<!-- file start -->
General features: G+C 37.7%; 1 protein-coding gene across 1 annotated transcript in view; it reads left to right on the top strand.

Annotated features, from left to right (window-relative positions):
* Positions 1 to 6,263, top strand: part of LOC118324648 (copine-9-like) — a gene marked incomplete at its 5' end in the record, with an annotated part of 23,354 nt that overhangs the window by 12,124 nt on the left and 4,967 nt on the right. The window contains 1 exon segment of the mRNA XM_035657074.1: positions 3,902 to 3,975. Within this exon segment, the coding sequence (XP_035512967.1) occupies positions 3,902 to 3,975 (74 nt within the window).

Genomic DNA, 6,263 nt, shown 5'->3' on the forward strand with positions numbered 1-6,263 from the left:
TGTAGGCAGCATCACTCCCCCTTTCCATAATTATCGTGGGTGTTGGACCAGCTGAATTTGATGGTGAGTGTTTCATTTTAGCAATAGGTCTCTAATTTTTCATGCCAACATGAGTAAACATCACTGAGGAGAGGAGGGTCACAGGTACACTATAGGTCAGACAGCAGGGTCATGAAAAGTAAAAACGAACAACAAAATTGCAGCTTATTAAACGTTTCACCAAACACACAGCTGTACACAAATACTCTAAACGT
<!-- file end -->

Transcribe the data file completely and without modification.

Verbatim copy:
General features: G+C 37.7%; 1 protein-coding gene across 1 annotated transcript in view; it reads left to right on the top strand.

Annotated features, from left to right (window-relative positions):
* Positions 1 to 6,263, top strand: part of LOC118324648 (copine-9-like) — a gene marked incomplete at its 5' end in the record, with an annotated part of 23,354 nt that overhangs the window by 12,124 nt on the left and 4,967 nt on the right. The window contains 1 exon segment of the mRNA XM_035657074.1: positions 3,902 to 3,975. Within this exon segment, the coding sequence (XP_035512967.1) occupies positions 3,902 to 3,975 (74 nt within the window).

Genomic DNA, 6,263 nt, shown 5'->3' on the forward strand with positions numbered 1-6,263 from the left:
TGTAGGCAGCATCACTCCCCCTTTCCATAATTATCGTGGGTGTTGGACCAGCTGAATTTGATGGTGAGTGTTTCATTTTAGCAATAGGTCTCTAATTTTTCATGCCAACATGAGTAAACATCACTGAGGAGAGGAGGGTCACAGGTACACTATAGGTCAGACAGCAGGGTCATGAAAAGTAAAAACGAACAACAAAATTGCAGCTTATTAAACGTTTCACCAAACACACAGCTGTACACAAATACTCTAAACGT